Kurt Grunwald, left, and Scott Cooper on Wednesday dropped off a batch of toys they made for the Family and Children's Center's Healthy Families program. The program focuses on successful parenting and providing a safe and nurturing home for infants and toddlers.
Each sleigh built by Kurt Grunwald and Scott Cooper is equipped with its own stuffed animal passenger, toting a fabric sack of goodies including a candy cane and toothbrush, and accompanied by softcover and picture books.
One good deed sparked another when friends and colleagues Scott Cooper and Kurt Grunwald volunteered at the Salvation Army two decades ago.
Cooper and Grunwald were passing out holiday food baskets when they noticed children were receiving the leftovers from the Toys for Tots drive, odds and ends that often didn’t suit their interests or ages.
“It was really moving to see kids pick through twice-picked-over toys for their Christmas presents,” Grunwald said.
Saddened at the sight, the pair decided to take matters into their own hands, building and distributing 30 wooden grasshoppers to the Salvation Army the following year.
The toys were a hit, sparking a tradition that has continued for the past 18 years, with participants in the Family and Children’s Center’s Healthy Families program receiving the bulk of the bounty for the past decade.
On Wednesday morning, Cooper, a biology professor at UW-L, and Grunwald, the biology department’s equipment manager and radiation safety officer, made their annual holiday visit, greeted by delighted staff members as they hauled 40 brightly colored gift bags into the FCC’s lobby, each brimming with toys and books. Cooper and Grunwald design a new wooden toy each year, from trains to fishing rods to stepping stools and rolling trains, each unique and crafted with care.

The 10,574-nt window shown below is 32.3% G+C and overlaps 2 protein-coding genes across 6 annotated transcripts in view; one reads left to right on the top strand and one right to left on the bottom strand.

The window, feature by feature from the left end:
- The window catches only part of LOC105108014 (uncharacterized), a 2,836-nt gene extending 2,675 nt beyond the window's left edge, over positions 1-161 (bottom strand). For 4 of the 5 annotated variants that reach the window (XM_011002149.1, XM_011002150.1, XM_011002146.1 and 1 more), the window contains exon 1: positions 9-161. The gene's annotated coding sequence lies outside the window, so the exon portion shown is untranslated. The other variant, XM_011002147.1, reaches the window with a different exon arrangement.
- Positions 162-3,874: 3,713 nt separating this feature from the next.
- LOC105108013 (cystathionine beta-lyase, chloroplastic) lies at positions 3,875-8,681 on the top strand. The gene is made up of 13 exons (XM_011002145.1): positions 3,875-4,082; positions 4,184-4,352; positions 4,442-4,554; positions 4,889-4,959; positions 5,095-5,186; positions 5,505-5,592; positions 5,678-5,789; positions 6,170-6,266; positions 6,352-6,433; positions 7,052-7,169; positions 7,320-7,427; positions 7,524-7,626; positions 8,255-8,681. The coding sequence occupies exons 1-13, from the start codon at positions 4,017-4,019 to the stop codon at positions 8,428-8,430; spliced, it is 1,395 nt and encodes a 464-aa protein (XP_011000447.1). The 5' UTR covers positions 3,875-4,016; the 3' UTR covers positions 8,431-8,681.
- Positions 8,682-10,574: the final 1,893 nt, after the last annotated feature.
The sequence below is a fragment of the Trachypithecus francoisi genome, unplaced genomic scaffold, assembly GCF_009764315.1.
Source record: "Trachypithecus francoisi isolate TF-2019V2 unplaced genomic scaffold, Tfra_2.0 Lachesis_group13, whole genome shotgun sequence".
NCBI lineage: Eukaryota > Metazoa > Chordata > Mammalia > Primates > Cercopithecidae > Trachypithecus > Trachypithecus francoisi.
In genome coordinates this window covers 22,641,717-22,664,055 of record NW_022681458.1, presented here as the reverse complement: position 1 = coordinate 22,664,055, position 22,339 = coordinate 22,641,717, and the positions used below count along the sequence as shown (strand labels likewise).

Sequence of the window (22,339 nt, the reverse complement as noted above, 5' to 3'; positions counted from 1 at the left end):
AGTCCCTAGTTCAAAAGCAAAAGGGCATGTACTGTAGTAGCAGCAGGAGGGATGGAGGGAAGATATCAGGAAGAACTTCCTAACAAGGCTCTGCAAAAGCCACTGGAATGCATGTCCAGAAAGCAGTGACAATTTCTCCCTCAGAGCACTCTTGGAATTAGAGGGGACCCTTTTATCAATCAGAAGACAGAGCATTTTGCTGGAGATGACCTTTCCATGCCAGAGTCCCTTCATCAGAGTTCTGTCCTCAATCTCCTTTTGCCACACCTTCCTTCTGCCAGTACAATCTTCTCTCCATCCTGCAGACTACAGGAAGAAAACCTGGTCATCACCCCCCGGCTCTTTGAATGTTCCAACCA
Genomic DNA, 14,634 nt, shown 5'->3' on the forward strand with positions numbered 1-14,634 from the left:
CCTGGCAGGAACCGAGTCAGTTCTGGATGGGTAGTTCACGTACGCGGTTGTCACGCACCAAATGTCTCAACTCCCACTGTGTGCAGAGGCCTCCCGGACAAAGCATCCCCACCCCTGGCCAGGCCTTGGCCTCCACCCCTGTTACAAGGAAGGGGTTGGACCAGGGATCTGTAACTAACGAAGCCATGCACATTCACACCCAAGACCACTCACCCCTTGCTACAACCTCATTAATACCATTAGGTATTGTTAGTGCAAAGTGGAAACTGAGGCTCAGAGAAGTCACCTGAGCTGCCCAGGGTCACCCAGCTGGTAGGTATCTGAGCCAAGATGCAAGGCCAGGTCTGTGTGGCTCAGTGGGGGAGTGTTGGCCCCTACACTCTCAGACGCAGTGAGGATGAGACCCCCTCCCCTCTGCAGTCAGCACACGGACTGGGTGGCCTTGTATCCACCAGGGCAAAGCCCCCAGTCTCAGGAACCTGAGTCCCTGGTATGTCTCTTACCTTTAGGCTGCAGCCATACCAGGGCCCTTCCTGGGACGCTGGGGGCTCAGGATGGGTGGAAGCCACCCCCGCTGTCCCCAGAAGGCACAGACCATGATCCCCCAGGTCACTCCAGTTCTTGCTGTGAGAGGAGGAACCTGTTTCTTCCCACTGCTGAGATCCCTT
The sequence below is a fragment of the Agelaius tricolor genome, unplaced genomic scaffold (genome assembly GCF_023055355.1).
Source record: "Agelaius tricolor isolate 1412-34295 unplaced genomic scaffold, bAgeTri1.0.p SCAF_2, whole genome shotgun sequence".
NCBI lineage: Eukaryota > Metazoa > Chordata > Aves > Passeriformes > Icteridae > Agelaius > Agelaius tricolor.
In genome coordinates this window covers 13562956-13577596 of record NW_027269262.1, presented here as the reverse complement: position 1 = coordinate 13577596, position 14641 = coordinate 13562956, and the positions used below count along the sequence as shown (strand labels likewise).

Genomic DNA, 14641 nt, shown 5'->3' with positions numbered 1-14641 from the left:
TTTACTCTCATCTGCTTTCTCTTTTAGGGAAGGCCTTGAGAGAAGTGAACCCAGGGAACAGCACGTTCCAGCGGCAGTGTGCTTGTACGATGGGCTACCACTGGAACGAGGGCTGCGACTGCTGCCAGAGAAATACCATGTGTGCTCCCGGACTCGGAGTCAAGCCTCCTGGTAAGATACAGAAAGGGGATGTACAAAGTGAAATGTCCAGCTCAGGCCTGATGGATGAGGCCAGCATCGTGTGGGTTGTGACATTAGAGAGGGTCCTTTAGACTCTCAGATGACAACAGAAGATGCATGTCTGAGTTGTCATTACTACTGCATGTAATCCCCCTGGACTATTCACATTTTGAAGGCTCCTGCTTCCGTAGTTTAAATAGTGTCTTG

“Anytime a child is able to receive a gift that’s handmade, it‘s extraordinarily special,” said Jamie Korn, development director for FCC, who met the woodworkers for the first time Wednesday, marveling over their creations.
Much like Santa, Cooper and Grunwald — who use their own money for wood and materials — count on the help of others to make their yearly delivery happen. Toys are assembled with the help of five friends and co-workers — dubbed “woodworker elves” — and packaged with flair by “accessorizer elf” Renee Redman, a UW-L biology senior lecturer who also spearheads book and trinket donations.
“It’s like the stone soup, where everyone throws something in the pot,” Cooper said of group effort. “It’s like a wood soup.”
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Cooper and Grunwald started designing this year’s featured toy — a miniature wooden sled — in late summer, and met up with their helpers four times to construct them, steaming and curving boards of ash wood before passing them on to Cooper’s students for decorating with paint and holiday emblems.
“(The toys) are always ones you can use your imagination for,” said Katie Rommes, program supervisor for Healthy Families. “It’s amazing to me the creativity that goes into it, and the thoughtfulness.”
Rommes and FCC staff will distribute the gifts to Healthy Families members in the coming weeks, after which parents can then give the gifts to their kids onsite or stash them under the tree for Christmas Day. Cooper and Grunwald have never witnessed the reactions their gifts elicit, and while it would certainly be rewarding, they are happy to forgo the credit in keeping with the magic of the season.
“If they think Santa brought them a gift,” Grunwald said, “that’s more special.”
From Tribune files: 1978-1984 Christmas memories from the La Crosse area
1978: Newspaper ad for disco clothes at Tops and Bottoms